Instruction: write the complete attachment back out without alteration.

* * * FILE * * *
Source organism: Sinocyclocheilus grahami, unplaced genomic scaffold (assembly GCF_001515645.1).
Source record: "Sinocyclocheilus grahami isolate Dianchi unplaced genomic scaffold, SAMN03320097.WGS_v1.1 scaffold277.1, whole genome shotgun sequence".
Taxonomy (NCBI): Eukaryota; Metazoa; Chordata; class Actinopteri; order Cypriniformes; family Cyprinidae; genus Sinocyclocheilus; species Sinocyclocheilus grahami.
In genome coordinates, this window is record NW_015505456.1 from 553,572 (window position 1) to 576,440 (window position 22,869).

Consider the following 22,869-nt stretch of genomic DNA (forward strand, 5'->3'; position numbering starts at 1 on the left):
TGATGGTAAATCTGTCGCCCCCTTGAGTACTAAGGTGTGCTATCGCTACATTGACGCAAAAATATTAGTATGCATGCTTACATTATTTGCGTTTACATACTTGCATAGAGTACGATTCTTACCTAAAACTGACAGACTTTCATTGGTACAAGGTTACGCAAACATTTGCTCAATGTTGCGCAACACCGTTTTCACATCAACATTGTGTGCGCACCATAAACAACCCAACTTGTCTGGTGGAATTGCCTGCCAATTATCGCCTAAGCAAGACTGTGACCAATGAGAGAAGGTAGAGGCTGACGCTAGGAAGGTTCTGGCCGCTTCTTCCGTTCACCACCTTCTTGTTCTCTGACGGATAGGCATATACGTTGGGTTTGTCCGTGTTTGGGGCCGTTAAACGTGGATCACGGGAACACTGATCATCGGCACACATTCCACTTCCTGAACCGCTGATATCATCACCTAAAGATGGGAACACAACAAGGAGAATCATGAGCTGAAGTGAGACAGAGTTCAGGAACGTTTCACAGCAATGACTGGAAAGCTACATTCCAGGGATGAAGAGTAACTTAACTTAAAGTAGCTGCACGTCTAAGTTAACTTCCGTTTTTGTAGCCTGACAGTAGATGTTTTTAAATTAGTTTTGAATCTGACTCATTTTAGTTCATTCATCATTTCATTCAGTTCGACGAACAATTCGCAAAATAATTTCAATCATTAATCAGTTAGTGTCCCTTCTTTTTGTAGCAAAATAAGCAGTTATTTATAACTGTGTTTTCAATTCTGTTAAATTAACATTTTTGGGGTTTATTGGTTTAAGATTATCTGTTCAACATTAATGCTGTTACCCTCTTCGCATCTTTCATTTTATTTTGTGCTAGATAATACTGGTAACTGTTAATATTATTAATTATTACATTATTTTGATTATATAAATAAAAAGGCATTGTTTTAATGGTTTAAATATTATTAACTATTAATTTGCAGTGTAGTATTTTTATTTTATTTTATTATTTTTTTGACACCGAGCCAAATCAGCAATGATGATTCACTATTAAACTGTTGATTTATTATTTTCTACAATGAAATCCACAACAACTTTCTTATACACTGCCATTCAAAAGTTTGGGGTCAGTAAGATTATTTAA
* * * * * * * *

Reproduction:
Source organism: Sinocyclocheilus grahami, unplaced genomic scaffold (assembly GCF_001515645.1).
Source record: "Sinocyclocheilus grahami isolate Dianchi unplaced genomic scaffold, SAMN03320097.WGS_v1.1 scaffold277.1, whole genome shotgun sequence".
Taxonomy (NCBI): Eukaryota; Metazoa; Chordata; class Actinopteri; order Cypriniformes; family Cyprinidae; genus Sinocyclocheilus; species Sinocyclocheilus grahami.
In genome coordinates, this window is record NW_015505456.1 from 553,572 (window position 1) to 576,440 (window position 22,869).

Consider the following 22,869-nt stretch of genomic DNA (forward strand, 5'->3'; position numbering starts at 1 on the left):
TGATGGTAAATCTGTCGCCCCCTTGAGTACTAAGGTGTGCTATCGCTACATTGACGCAAAAATATTAGTATGCATGCTTACATTATTTGCGTTTACATACTTGCATAGAGTACGATTCTTACCTAAAACTGACAGACTTTCATTGGTACAAGGTTACGCAAACATTTGCTCAATGTTGCGCAACACCGTTTTCACATCAACATTGTGTGCGCACCATAAACAACCCAACTTGTCTGGTGGAATTGCCTGCCAATTATCGCCTAAGCAAGACTGTGACCAATGAGAGAAGGTAGAGGCTGACGCTAGGAAGGTTCTGGCCGCTTCTTCCGTTCACCACCTTCTTGTTCTCTGACGGATAGGCATATACGTTGGGTTTGTCCGTGTTTGGGGCCGTTAAACGTGGATCACGGGAACACTGATCATCGGCACACATTCCACTTCCTGAACCGCTGATATCATCACCTAAAGATGGGAACACAACAAGGAGAATCATGAGCTGAAGTGAGACAGAGTTCAGGAACGTTTCACAGCAATGACTGGAAAGCTACATTCCAGGGATGAAGAGTAACTTAACTTAAAGTAGCTGCACGTCTAAGTTAACTTCCGTTTTTGTAGCCTGACAGTAGATGTTTTTAAATTAGTTTTGAATCTGACTCATTTTAGTTCATTCATCATTTCATTCAGTTCGACGAACAATTCGCAAAATAATTTCAATCATTAATCAGTTAGTGTCCCTTCTTTTTGTAGCAAAATAAGCAGTTATTTATAACTGTGTTTTCAATTCTGTTAAATTAACATTTTTGGGGTTTATTGGTTTAAGATTATCTGTTCAACATTAATGCTGTTACCCTCTTCGCATCTTTCATTTTATTTTGTGCTAGATAATACTGGTAACTGTTAATATTATTAATTATTACATTATTTTGATTATATAAATAAAAAGGCATTGTTTTAATGGTTTAAATATTATTAACTATTAATTTGCAGTGTAGTATTTTTATTTTATTTTATTATTTTTTTGACACCGAGCCAAATCAGCAATGATGATTCACTATTAAACTGTTGATTTATTATTTTCTACAATGAAATCCACAACAACTTTCTTATACACTGCCATTCAAAAGTTTGGGGTCAGTAAGATTATTTAA